Bloomberg London

© Aaron Hargreaves/Foster + Partners

Architect
Foster + Partners

Structural Engineer
AKT II

Steelwork Contractor
William Hare

Main Contractor
Sir Robert McAlpine

Client
Bloomberg

Bloomberg London represents one of the largest, most notable developments to shape the post-Olympic landscape of London. Bloomberg’s new European headquarters is respectful of its location in the heart of the City of London, close to the Bank of England, St Paul’s Cathedral and the church of St Stephen’s Walbrook. It is a true exemplar of sustainable development, with a BREEAM ‘Outstanding’ rating – the highest design-stage score ever achieved by any major office development in the UK.

The architect’s vision consisted of two adjacent 10-storey buildings with a pedestrian access path cutting diagonally through. A steel frame with composite concrete floors is clad with sandstone and metal fins to produce a solid, understated elegance set to last within a hostile city environment.

The structure’s sensitive island location meant that physical limitations were set by the adjacent roads, as well as the remains of London Wall running close by. Constructing close to an existing sewer, the adjacent Waterloo & City line tunnel and the new direct link to Bank Underground station all required third party agreements and considerably affected programming. In two such immensely complex 10-storey structures adding value through design has been key, and AKT II was able to do this from the basement upwards. The location was previously home to Bucklersbury House, a disused 1950s structure demolished prior to start on-site. However, the slab-and-pile foundations were retained following a radar survey which confirmed that the vast majority could remain, with additional piles introduced only in the south-west corner.

On plan, the form and setting out of the north and south buildings respond to the angular nature of the site and the alignment of the new arcade with Watling Street. To achieve this both buildings use a unique structural grid set out on a 13.85m equilateral triangle that maximises open floorplates. The form of construction is similar to that found in orthogonal steel- framed City office buildings. All cores are formed from insitu reinforced concrete but, in contrast to traditional building forms, have been pushed to the perimeter to increase the extent of uninterrupted floor space and improve visual connectivity. To further enhance this, lift shafts have been opened up to animate the façade and act as light wells. The two buildings are also connected at high level with a series of link bridges above the arcade. The scale and precision of the stone and bronze façade is achieved with an independent primary frame which connects to the main columns and eliminates the larger movements in traditional edge beam solutions.

The structural grid is interrupted in several locations with transfer structures to create the unique spaces within the building. The most significant of these occurs above the pantry level which involves a storey deep truss within the level 9 plant floor spanning up to 26m between columns. This allows the suspension of level 8 and the removal of four main internal columns to create a two-storey high vast communal space within the pantry with spectacular views of St Paul’s Cathedral.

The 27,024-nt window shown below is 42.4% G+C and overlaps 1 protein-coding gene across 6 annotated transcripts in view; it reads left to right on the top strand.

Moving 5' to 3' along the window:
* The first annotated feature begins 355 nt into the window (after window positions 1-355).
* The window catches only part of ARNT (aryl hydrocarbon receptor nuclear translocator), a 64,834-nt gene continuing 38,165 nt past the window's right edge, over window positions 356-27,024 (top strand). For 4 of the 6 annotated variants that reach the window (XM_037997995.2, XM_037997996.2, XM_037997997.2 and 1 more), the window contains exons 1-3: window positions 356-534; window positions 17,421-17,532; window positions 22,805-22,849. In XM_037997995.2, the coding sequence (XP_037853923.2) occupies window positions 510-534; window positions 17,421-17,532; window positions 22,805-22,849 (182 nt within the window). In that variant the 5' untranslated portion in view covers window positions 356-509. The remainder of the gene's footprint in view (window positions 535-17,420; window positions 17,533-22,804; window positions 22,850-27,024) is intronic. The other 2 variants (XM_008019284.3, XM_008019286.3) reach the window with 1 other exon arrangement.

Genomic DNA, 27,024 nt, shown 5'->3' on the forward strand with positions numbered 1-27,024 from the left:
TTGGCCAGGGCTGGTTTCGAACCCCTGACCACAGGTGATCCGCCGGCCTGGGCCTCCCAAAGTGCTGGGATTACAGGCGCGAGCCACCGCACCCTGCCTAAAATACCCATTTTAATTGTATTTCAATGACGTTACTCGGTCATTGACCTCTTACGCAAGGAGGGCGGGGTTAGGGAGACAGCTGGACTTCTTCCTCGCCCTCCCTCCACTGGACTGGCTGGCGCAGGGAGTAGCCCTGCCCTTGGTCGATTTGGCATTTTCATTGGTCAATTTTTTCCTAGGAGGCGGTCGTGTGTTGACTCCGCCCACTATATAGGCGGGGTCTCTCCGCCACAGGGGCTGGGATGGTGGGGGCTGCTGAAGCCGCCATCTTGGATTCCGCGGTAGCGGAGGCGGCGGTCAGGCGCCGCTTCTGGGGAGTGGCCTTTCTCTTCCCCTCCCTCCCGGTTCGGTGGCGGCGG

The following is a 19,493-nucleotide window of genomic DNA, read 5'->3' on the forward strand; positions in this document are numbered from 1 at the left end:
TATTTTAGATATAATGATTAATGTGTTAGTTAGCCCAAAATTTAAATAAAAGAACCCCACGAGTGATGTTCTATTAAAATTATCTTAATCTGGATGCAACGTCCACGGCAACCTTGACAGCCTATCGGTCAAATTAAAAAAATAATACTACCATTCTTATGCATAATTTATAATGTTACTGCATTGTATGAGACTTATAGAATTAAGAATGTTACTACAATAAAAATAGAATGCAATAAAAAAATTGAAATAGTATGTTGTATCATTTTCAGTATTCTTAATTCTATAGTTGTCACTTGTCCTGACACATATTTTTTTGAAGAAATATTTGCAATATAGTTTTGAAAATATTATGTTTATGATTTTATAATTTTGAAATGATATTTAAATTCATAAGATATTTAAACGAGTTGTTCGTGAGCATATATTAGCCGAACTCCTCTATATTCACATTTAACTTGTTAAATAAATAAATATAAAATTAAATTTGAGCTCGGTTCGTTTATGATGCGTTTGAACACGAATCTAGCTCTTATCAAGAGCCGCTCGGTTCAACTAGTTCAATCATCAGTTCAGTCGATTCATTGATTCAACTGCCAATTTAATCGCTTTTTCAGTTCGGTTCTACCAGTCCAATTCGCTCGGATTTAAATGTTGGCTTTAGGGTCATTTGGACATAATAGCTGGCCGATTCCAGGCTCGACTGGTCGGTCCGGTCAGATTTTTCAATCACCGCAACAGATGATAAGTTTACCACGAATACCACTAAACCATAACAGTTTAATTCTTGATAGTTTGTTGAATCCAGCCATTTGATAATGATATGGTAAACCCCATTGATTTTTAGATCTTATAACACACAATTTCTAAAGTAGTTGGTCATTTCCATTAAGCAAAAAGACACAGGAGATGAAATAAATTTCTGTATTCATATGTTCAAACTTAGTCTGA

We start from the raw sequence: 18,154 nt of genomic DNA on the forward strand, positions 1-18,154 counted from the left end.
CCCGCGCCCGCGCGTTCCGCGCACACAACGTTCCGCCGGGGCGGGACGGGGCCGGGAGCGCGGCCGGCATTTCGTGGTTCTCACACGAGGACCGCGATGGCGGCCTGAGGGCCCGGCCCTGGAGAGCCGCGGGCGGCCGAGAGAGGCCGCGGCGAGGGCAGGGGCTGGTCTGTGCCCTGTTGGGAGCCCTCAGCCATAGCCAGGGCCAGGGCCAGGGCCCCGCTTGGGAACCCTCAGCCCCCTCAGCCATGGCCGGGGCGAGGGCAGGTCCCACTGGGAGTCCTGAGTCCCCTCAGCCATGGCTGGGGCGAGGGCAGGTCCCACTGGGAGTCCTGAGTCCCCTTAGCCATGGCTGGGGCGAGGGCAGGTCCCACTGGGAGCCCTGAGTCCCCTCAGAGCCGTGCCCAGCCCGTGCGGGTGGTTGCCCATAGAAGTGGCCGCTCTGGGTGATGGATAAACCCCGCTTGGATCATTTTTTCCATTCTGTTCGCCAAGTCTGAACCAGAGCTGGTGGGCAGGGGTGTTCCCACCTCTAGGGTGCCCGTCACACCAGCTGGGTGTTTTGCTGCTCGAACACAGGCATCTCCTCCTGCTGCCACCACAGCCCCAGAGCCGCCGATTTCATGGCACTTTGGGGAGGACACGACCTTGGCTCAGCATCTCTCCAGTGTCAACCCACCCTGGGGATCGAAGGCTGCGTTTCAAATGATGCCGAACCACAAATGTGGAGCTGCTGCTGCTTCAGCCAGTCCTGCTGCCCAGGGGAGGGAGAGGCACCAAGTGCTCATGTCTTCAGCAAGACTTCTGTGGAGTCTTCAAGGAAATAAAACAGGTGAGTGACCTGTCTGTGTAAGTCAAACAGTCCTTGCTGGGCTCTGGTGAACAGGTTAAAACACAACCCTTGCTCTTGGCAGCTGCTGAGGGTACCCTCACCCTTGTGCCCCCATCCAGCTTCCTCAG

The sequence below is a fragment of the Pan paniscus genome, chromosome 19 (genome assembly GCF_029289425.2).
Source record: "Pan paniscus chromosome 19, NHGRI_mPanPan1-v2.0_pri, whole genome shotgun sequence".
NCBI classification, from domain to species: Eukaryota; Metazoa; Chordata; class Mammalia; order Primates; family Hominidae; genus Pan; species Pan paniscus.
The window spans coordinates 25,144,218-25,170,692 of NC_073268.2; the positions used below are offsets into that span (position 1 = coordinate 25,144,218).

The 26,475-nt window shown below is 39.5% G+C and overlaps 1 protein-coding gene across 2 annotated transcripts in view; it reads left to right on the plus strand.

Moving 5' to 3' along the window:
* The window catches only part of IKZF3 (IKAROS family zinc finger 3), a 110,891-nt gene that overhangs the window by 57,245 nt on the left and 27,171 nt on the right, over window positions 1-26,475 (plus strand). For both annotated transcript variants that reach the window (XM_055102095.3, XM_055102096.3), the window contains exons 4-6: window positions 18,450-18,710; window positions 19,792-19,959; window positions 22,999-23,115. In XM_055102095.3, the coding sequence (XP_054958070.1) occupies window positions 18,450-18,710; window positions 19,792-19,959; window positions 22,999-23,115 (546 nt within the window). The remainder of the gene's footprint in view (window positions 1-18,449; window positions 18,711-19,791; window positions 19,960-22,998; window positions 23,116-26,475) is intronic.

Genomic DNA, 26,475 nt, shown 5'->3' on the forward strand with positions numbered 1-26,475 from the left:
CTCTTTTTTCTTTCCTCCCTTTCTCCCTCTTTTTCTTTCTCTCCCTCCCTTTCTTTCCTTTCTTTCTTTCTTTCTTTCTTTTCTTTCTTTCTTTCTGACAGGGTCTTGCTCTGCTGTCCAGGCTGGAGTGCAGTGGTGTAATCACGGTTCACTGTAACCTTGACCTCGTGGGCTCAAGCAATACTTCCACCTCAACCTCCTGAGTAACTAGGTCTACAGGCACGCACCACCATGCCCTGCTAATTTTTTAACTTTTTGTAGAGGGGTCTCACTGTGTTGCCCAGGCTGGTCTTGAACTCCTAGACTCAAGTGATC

Within the centre of the north building is the feature ramp which provides access between floors from level 2 to level 8. The steel ramp structure is 1.5m wide and spans 30m between floors measured along its centreline. The elliptical oculus within the floorplates through which the ramp passes also rotates 120 degrees at each floor level following the plan transcribed by the ramp.

The main reception carves a column-free space under the ramp between ground and level 2, introducing a three-dimensional structural vortex form that spans, displays, announces and integrates architecture and structure for a spectacular experience before revealing the ramp as a structural force majeure.

The benefits of using steel construction for Bloomberg London included providing long-span uninterrupted floorplates and small structural zones relative to the span, with fully integrated services within the structural depth. Complex transfer structures could be incorporated within the building, saving space when compared with other materials. The project showcased skill and workmanship through the creativity of the devised structural solutions that achieved architectural design intent within this modern office environment. Stability was provided to the north and south 10-storey steel-framed buildings by concrete cores which were on the perimeter of the buildings.

The peak site of erection was the north and south buildings running in parallel with each other, which required approximately 600 tonnes of steelwork to be produced per week.

Thanks to 4D BIM planning and offsite manufacture on-site risks were reduced, William Hare worked with the project team to ensure delivery was on time and error free.

Judges’ Comment

The elegant exterior of this major building, a polite addition to the City, conceals a fabulous interior supported by a highly innovative design in steel. The unique triangular column grid and roof transfer system create the large open spaces required by the client, whilst the vortex transfer structure and atrium ramp produce effective yet stimulating circulation routes. The attention to detail throughout the project sets the highest standard for commercial office accommodation.